University of Sussex
Banini, Dzigbodi Ama.pdf (3.62 MB)

Integrating technology into pedagogy at the basic level of education in Ghana

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posted on 2023-06-09, 18:46 authored by Dzigbodi Ama Banini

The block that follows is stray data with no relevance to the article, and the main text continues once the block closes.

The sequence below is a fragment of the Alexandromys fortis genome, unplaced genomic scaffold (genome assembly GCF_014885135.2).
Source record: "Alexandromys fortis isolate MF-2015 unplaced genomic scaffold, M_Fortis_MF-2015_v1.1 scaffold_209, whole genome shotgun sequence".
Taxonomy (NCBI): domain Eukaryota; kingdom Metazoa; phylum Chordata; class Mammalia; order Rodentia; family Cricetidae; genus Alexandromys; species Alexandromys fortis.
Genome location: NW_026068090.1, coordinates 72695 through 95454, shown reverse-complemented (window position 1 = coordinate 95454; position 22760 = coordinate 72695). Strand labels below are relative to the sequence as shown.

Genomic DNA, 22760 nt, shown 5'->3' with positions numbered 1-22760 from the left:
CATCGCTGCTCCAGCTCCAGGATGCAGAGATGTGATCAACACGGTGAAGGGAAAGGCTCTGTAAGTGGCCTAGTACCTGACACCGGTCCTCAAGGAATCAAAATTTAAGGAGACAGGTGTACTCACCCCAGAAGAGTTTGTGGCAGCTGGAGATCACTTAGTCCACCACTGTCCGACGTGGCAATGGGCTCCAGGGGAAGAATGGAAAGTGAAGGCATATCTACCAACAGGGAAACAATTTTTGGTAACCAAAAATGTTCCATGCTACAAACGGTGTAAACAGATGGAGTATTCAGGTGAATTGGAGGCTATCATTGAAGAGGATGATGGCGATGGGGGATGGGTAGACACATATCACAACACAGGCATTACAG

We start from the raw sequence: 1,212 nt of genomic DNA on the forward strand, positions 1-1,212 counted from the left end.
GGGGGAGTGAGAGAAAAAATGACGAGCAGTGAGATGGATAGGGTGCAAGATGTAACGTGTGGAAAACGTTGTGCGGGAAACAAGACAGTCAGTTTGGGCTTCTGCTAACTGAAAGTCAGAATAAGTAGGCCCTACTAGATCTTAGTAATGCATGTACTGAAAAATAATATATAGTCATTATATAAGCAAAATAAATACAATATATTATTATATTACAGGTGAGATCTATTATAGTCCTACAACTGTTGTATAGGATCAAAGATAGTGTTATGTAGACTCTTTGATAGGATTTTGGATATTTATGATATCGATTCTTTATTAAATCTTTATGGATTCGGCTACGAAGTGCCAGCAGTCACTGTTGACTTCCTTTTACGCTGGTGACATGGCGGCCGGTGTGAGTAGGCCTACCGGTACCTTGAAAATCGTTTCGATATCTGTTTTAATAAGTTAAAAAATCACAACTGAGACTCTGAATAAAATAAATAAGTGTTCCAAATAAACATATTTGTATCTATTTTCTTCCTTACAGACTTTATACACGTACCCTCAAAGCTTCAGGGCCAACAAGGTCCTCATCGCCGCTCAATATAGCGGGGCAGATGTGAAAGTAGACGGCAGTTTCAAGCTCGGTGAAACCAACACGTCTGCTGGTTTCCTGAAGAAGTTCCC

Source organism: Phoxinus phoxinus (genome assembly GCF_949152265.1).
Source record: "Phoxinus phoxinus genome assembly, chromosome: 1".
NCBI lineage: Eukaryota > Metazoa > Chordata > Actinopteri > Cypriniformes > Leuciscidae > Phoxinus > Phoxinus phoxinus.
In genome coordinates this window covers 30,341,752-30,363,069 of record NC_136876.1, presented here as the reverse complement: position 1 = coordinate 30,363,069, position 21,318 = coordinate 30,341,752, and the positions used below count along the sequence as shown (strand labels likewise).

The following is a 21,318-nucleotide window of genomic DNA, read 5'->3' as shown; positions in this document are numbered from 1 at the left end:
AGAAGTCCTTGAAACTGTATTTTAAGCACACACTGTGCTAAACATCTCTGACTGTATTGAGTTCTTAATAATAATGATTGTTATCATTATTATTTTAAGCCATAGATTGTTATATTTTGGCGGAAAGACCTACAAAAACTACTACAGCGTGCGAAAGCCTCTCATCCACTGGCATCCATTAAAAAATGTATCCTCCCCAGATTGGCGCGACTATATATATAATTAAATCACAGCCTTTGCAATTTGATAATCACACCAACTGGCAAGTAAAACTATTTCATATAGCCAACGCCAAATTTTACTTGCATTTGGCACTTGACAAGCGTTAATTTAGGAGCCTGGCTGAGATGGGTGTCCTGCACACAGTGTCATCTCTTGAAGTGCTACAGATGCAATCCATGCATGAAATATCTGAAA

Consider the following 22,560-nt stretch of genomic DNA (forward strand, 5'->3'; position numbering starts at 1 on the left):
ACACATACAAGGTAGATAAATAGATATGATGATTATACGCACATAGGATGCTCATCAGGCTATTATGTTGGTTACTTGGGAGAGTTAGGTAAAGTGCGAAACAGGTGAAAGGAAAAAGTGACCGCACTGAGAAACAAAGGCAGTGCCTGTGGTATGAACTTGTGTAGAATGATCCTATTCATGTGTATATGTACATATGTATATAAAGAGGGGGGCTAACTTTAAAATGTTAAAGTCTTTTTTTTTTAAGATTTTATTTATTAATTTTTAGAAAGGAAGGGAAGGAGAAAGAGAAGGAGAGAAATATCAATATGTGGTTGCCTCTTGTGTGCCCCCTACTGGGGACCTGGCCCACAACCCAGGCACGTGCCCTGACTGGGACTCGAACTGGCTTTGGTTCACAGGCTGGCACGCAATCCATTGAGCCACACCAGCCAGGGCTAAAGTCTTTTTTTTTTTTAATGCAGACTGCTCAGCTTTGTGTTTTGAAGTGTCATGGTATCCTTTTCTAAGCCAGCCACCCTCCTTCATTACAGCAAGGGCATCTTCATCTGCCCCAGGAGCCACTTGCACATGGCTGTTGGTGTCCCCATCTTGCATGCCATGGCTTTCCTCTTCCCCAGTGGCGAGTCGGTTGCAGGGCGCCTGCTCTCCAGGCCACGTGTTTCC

International debates on technology integration in teacher education stress the potential benefits to students' learning. Realising this, the government of Ghana initiated the Basic School Computerisation Programme in 2011, distributing sixty thousand laptops from the onset to some 2,500 basic schools to improve quality teaching and learning. In the midst of this distribution, teachers generally do not really claim to be literate in basic computer skills, let alone having the ability to use the technology to teach. For example, in a survey conducted in 2012, out of 17,953 teachers, only 7,920 (44.1%) had basic computing skills and 1,686 (9.4%) had integrative skills. The 2003 national ICT4AD policy talks about rapid deployment of ICT and teacher training from primary school upwards. Nonetheless, teacher training in basic computing skills and integrative skills has not followed technology integration into pedagogy in Ghana, at least at the basic level of education. This study, therefore, attempts to address a predominant question: “How can teachers explore the use of technology as tools to improve teaching and learning?” The study used a methodological approach involving a single case study, with an element of an open-ended single-cycle action research design, collaborative in nature and embodying planning, acting, observing and reflecting, to address this question. Thus, in collaboration with five purposefully selected Social Science teachers from a public Basic School, the study applied the Technological Pedagogical And Content Knowledge (TPACK) framework to review existing lesson plans, which in the opinion of these teachers, could have been better taught if they had used films for illustrations. In the review process, the teachers discovered that their lesson plans integrated only content knowledge and pedagogical knowledge, excluding technological knowledge. The teachers then explored using their own mobile phone cameras to take lesson/context related pictures from the school’s environment. Next, they imported the pictures onto Windows Live Moviemaker software, which they accessed from Windows XP, to produce lesson/context-related films. They then used the films to support the teaching and learning of their lesson plans revised into TPACK-compliant ones. Data collected for this study was through documentary reviews, focus group discussions, SWOT analysis, reflective journal entries, observations, individual face-to-face interviews and field notes. Data, gathered in MP3 format was transcribed into text and analysed using deductive thematic approach, set against a predetermined framework. The results revealed that some Social Science teachers lacked basic computing skills and this influenced their ability to use technology effectively in their lessons. Participants successfully reviewed and revised their traditional lesson plans to develop TPACK-compliant ones. Through action research, teachers were able to produce lesson/context-related films to support their teaching and learning, though they needed much support to achieve this. Students found the use of film-supported lessons particularly useful in developing deep understanding of their subject. The main problems faced during the training workshop were the lack of teachers’ own laptops to continue working on the films at home, poor functioning of laboratory computers, intermittent power supply to use the projector for smooth presentations and the time-consuming nature related to film preparation. Nevertheless, the study revealed that given the chance and the appropriate resources, teachers were able to utilise more of their creative skills and potential for the benefit of their students. In addition, the study revealed that the use of films and other technology-enhancing instructional methods have the potential to make teaching less teacher-centred and more participatory to encourage students to be co-constructors of knowledge


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